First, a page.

This means Americans buying salmon for dinner at Walmart or ALDI may have subsidized the North Korean government as it builds its nuclear weapons program. The jobs, which are highly sought after by North Korean citizens, can generate an estimated $200 to $500 million a year for the regime. That could account for a sizable portion of North Korea's nuclear weapons and missile programs, which South Korea says have cost more than $1 billion. The trade is illegal under a new law signed by President Donald Trump in August, which prohibits American companies from importing goods made by North Koreans anywhere in the world. AP also tracked the products made by North Korean workers to Canada, Germany and elsewhere in the European Union.
At Chinese factories, North Korean workers aren't allowed to leave their compounds without permission or their North Korean minders.
The workers are paid a fraction of their salaries, while as much as 70 percent is taken by the North Korean government.
John Connelly, president of the National Fisheries Institute, urged its 300 members to "ensure that wages go to the workers, and are not siphoned off to support a unsafe dictator".
Besides seafood, AP found North Korean labourers making wood flooring and sewing garments in factories in Hunchun.
"Any country that hosts North Korean guest workers, provides any economic or military benefits, or fails to fully implement United Nations security council resolutions is aiding and abetting a risky regime", Tillerson said in July after North Korea's successful test of an intercontinental ballistic missile.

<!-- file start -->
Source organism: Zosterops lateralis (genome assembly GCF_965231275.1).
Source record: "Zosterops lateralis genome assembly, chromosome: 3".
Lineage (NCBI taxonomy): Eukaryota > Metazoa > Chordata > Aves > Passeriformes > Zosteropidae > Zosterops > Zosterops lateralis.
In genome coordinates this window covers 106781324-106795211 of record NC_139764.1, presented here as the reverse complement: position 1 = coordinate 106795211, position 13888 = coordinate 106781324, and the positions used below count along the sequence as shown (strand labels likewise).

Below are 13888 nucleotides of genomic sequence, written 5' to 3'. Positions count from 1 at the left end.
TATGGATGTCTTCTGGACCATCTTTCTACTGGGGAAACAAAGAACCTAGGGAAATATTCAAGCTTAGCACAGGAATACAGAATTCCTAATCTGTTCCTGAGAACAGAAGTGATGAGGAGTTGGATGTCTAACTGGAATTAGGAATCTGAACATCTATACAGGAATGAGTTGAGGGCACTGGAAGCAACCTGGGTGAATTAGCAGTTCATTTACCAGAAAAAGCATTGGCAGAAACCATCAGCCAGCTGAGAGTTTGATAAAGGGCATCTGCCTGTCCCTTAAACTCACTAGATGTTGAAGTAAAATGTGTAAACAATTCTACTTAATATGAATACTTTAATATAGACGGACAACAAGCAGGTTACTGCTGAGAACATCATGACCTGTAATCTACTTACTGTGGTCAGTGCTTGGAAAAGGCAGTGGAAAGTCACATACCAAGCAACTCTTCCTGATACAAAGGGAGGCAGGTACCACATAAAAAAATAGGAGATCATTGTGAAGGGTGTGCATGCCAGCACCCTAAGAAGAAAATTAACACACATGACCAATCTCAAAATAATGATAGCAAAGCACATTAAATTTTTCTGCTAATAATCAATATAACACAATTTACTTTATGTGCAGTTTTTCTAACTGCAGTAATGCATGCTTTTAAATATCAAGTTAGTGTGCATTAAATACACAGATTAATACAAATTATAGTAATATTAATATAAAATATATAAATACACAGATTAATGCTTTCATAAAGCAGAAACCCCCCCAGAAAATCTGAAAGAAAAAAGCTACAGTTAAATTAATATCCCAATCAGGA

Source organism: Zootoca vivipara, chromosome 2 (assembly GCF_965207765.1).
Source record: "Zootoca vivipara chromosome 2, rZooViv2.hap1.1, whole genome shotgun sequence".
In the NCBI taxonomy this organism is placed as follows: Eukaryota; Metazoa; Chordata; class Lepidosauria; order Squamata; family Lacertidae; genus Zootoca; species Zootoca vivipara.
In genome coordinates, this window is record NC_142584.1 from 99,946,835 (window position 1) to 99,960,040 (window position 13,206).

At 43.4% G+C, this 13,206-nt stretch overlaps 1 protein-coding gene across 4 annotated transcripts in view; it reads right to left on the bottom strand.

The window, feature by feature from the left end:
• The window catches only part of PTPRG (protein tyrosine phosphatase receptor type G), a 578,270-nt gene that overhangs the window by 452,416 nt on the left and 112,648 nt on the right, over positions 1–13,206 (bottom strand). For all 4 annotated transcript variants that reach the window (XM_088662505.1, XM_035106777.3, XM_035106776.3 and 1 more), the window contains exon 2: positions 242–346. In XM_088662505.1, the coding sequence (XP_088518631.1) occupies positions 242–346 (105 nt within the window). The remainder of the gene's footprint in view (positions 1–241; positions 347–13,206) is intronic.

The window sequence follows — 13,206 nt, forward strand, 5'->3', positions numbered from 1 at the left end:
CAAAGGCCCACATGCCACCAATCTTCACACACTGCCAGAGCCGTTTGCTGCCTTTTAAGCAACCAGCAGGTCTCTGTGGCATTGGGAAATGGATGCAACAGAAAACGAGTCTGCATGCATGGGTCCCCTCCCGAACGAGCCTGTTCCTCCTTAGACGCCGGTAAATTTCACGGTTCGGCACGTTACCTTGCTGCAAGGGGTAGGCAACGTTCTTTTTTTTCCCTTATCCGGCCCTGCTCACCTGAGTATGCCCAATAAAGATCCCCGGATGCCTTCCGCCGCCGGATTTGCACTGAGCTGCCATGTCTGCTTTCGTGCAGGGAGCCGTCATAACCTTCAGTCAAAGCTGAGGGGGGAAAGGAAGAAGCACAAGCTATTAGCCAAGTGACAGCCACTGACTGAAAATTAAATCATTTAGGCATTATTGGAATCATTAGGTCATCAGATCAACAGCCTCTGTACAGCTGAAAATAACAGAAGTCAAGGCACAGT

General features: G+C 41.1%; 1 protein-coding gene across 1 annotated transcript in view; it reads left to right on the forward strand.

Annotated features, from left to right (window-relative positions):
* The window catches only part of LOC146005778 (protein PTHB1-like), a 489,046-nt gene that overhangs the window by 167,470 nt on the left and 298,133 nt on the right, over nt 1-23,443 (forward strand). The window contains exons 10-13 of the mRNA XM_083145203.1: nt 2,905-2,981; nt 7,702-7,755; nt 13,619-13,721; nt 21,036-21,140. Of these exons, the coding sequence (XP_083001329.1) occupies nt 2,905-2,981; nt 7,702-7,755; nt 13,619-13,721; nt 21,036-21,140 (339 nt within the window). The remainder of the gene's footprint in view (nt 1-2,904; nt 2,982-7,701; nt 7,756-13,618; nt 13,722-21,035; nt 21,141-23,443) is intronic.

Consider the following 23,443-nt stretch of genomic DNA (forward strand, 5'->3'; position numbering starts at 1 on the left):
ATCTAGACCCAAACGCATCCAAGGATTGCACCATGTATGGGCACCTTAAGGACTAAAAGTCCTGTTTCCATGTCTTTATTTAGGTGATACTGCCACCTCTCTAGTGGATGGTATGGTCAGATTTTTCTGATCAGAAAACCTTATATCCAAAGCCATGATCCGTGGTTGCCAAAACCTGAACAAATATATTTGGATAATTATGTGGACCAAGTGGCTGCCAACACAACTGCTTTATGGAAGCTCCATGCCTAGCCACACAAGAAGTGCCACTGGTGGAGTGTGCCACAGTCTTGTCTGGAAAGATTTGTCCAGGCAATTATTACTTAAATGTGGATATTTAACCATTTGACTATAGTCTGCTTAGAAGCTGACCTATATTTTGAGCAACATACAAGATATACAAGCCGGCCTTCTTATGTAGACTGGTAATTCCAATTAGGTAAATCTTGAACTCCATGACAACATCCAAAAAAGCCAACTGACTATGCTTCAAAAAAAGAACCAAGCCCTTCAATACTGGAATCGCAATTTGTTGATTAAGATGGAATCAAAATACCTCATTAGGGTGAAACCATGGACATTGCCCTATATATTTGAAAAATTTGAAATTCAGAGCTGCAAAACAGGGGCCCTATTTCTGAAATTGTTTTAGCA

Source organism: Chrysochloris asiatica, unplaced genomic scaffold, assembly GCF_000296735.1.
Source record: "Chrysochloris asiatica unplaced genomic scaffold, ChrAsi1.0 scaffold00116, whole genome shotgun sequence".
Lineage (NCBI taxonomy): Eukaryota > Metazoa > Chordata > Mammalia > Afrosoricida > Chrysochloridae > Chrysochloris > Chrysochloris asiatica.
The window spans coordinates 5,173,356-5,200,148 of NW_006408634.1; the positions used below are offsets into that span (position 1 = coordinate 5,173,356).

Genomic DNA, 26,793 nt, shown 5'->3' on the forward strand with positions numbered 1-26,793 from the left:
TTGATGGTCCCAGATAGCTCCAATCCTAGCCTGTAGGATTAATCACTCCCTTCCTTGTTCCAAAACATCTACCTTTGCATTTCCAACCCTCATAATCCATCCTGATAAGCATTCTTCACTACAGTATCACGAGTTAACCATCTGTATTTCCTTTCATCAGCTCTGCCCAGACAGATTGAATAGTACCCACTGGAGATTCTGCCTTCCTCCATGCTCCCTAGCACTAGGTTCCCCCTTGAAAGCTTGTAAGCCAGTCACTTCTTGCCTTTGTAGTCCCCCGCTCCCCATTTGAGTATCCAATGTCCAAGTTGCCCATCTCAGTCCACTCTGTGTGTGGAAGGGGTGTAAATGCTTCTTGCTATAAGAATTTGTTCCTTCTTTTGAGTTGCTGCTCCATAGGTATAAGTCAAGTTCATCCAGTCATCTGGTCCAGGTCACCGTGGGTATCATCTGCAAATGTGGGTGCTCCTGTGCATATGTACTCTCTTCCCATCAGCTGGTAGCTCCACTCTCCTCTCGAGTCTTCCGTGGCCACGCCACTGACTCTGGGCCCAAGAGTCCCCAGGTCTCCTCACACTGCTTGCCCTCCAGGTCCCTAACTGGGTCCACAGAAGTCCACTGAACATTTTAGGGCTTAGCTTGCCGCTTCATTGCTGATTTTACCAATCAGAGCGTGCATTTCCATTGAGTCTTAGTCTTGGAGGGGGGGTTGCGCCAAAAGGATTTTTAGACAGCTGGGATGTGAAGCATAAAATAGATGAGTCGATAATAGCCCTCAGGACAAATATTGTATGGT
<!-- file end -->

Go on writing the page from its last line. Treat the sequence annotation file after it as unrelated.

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The comments came following news Paddock had bought 33 guns between October 2016 and September 28, when he checked into the hotel. Ms Danley's two sisters, who live on the Gold Coast, insist their sister had no idea of the horror Paddock was plotting.
"The welfare and dignity of workers is very important to us, and we are working in several ways to help combat the use of forced labor in global supply chains", McInnis said in an email. "It's supporting a repressive regime". Some of those companies have already cut off those parts of their supply chains, others said they are investigating the matter.
United Nations sanctions prevent North Korea from obtaining work permits for new workers abroad, but do nothing to constrict the workforce already overseas. "Until early this year, more than 20,000 North Koreans worked in Dandong".
Reported by Joonho Kim for RFA's Korean Service. Then a minder arrived, ordering: "Don't talk to him!"
The AP's investigation adds to a growing saga over some of the appalling conditions workers face in the seafood industry. Ltd., distributed globally by Ocean One Enterprise; Yantai Dachen Hunchun Seafood Products, and Yanbian Shenghai Industry & Trade Co. Ltd.
China ordered a stricter screening process for new visa issuance for North Korean workers while prohibiting visa extensions in mid-September. The other Chinese companies didn't comment.
A rather unusual Associated Press report explaining how fish produced in China and sold in the USA may be generating economic support for North Korea's weapons programs offered rare insight into North Korean slavery.